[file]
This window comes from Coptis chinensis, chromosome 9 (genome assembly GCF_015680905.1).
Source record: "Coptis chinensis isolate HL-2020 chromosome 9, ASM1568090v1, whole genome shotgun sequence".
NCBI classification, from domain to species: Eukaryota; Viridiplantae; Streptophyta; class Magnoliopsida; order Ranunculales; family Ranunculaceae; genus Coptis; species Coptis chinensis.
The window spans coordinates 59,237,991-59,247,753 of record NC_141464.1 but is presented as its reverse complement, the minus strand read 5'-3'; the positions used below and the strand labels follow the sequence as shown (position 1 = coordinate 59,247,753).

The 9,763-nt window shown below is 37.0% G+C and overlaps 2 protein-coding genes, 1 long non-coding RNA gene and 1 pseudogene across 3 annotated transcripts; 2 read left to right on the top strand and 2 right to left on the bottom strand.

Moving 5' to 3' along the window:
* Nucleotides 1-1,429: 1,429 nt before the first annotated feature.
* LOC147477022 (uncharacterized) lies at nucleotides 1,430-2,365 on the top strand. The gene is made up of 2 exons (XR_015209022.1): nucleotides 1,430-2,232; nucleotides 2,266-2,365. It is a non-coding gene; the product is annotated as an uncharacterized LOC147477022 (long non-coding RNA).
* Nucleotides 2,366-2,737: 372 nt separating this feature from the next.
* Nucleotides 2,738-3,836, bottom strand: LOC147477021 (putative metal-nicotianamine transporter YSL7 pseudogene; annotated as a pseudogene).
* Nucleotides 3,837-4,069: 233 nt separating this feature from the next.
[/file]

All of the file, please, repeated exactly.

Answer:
This window comes from Coptis chinensis, chromosome 9 (genome assembly GCF_015680905.1).
Source record: "Coptis chinensis isolate HL-2020 chromosome 9, ASM1568090v1, whole genome shotgun sequence".
NCBI classification, from domain to species: Eukaryota; Viridiplantae; Streptophyta; class Magnoliopsida; order Ranunculales; family Ranunculaceae; genus Coptis; species Coptis chinensis.
The window spans coordinates 59,237,991-59,247,753 of record NC_141464.1 but is presented as its reverse complement, the minus strand read 5'-3'; the positions used below and the strand labels follow the sequence as shown (position 1 = coordinate 59,247,753).

The 9,763-nt window shown below is 37.0% G+C and overlaps 2 protein-coding genes, 1 long non-coding RNA gene and 1 pseudogene across 3 annotated transcripts; 2 read left to right on the top strand and 2 right to left on the bottom strand.

Moving 5' to 3' along the window:
* Nucleotides 1-1,429: 1,429 nt before the first annotated feature.
* LOC147477022 (uncharacterized) lies at nucleotides 1,430-2,365 on the top strand. The gene is made up of 2 exons (XR_015209022.1): nucleotides 1,430-2,232; nucleotides 2,266-2,365. It is a non-coding gene; the product is annotated as an uncharacterized LOC147477022 (long non-coding RNA).
* Nucleotides 2,366-2,737: 372 nt separating this feature from the next.
* Nucleotides 2,738-3,836, bottom strand: LOC147477021 (putative metal-nicotianamine transporter YSL7 pseudogene; annotated as a pseudogene).
* Nucleotides 3,837-4,069: 233 nt separating this feature from the next.